Elections in the tiny Caribbean independent tri-island state, Grenada, Carriacou and Petite Martinique were called on June 23, 2022.
Prime Minister, Dr. Keith Claudius Mitchell, a seasoned politician of more than 30 years – revered in the region as a master political tactician – reverted to a common practice in Westminster democracy to leverage chances of winning, catching the opposition off-guard, flat-footed and unprepared for an election constitutionally due, June 2023.
The mood among most Grenadians and political pundits was one of complacency. NNP swept the polls winning all 15 seats – crushing the opposition NDC in two consecutive election cycles, 2013 and 2018. Humiliating defeats that put NDC on the back foot and into virtual political oblivion.
But all good things must come to an end. The NNP lost its footing; the NDC, now sure-footed, climbed to victory after finding a new leader in 45-year-old Dickon Amiss Thomas Mitchell, a lawyer with no prior political experience, who out-maneuvered his NNP namesake, capturing nine of fifteen seats in the Grenadian parliament. So far, so good.
Does experience play a crucial role in managing a large size company or government? The seated nine government parliamentarians are youthful and politically green first-timers, the youngest 23 years old. Supporters of the government insist that youth over experience is a plus and that experience would be gained “on the job.”
Cracks in the NDC armour were readily exposed in press conferences and public fora, the Prime Minister covering for the unpreparedness (inexperience?), at times, almost embarrassingly, responding to questions specifically addressed to his ministers.
On one such occasion, even before a junior government minister could respond, the PM abruptly interrupted to redirect to the party PRO. Bearing in mind that this was a government-organised event, it appears that no distinction is made between government and party.
There were other instances of ministers speaking out of turn – political ineptitude – inexperience. From top to bottom statements easily refuted have plagued the NDC government – again and again, signs of inexperience dealing with inconsequential matters, suggest the brewing of a political permacrisis.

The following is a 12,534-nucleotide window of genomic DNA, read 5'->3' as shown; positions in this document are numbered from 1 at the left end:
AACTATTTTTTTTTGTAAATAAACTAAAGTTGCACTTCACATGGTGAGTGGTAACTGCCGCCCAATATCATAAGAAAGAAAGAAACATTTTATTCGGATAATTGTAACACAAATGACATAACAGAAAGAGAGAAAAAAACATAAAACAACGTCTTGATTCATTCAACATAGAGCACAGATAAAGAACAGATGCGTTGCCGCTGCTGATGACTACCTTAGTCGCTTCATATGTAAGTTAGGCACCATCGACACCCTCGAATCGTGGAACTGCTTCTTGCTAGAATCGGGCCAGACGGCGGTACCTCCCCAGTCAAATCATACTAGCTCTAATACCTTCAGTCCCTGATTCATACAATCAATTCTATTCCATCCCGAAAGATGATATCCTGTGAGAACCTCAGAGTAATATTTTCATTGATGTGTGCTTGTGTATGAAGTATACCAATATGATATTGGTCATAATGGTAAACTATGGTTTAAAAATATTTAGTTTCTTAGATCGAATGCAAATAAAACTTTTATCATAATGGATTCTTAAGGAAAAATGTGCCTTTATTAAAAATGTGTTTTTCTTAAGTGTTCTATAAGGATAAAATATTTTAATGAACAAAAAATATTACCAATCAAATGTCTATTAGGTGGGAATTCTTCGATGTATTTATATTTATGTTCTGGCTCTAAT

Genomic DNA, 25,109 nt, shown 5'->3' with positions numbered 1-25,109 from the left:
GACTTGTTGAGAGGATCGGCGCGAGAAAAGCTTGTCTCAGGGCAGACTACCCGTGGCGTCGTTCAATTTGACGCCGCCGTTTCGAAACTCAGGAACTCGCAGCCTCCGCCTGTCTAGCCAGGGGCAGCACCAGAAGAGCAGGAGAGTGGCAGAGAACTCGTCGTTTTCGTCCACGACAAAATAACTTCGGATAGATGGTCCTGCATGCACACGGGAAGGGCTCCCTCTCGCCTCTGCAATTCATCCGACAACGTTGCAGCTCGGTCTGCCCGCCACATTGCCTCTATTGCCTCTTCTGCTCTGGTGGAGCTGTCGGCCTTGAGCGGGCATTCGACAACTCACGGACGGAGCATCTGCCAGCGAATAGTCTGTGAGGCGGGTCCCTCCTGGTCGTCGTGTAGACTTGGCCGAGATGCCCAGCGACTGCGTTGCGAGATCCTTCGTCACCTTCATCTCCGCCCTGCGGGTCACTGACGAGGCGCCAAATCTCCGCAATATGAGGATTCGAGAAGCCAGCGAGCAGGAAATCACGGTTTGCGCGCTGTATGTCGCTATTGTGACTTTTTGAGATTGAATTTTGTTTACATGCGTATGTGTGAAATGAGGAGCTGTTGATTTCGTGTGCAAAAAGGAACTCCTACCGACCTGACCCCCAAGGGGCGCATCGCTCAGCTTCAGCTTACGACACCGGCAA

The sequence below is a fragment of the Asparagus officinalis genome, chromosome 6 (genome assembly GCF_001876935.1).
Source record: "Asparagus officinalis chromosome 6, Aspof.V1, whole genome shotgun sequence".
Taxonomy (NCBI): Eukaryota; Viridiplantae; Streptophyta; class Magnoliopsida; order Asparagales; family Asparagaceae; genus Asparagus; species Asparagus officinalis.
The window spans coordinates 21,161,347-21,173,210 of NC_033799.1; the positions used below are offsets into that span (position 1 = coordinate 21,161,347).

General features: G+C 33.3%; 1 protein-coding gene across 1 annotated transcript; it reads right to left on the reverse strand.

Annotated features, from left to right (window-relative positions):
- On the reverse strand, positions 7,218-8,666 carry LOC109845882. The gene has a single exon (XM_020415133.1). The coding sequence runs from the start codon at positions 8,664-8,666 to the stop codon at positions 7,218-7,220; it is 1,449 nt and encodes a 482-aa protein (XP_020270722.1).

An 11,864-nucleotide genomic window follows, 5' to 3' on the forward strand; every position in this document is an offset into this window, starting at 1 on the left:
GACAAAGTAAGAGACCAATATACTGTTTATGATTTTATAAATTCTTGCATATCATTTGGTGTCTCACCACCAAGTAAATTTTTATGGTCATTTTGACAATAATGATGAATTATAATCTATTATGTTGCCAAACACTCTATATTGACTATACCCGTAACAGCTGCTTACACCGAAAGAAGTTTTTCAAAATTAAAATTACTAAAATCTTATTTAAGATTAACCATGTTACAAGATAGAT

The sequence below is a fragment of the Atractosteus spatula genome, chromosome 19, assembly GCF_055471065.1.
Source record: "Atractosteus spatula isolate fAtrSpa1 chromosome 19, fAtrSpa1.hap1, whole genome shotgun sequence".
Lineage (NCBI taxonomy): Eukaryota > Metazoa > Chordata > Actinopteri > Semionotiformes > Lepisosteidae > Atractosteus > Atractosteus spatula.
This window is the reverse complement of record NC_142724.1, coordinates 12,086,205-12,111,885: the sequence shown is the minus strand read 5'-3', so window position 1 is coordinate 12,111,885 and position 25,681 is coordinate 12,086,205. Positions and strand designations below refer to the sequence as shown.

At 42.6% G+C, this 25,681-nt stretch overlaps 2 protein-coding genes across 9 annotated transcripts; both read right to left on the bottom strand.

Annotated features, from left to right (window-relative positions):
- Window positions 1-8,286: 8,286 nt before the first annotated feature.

PM Dickon Mitchell’s budget speech (income and expense) on Monday, December 5th 2022 only confirmed what in the minds of many Grenadians, is an economic crisis in the making. A feed the rich and starve the poor mentality saw the easing of taxes on big businesses, while having a knee on the necks of the poor and vulnerable – we can’t breathe! No one in the present regime hears their cry?
Sugar coating the nation’s hardships with a three-hour sweet talk and bribery from the “loaded” national treasury, left over by the former administration, suggests NNP’s prudent fiscal management. Early signs of a liberal NDC uncontrolled spending spree suggest otherwise.
What stymies future economic growth is a mindset – give to the rich – they will feed the poor, trickle-down economics; crumbs from the loaves at the “big boys” table. The trickle-down economic theory is proving to be a failure, even in the US that has the ability to print money at will.
Money that has no accrued interest, has seen spiraling poverty and homelessness with tens of thousands of indigent living on streets in major US cities amid unimaginable opulence. The homeless crisis in the US continues unabated with no end in sight, despite pumping trillions into the economy.
In Grenada, trickle-down is too weak to sustain, for long, the withering and wilting growth downstream. Damming the river upstream, as seems the world over, creates havoc obstructing the critical flow downstream; economic stagnation and environmental drought where nutrition and health are most needed.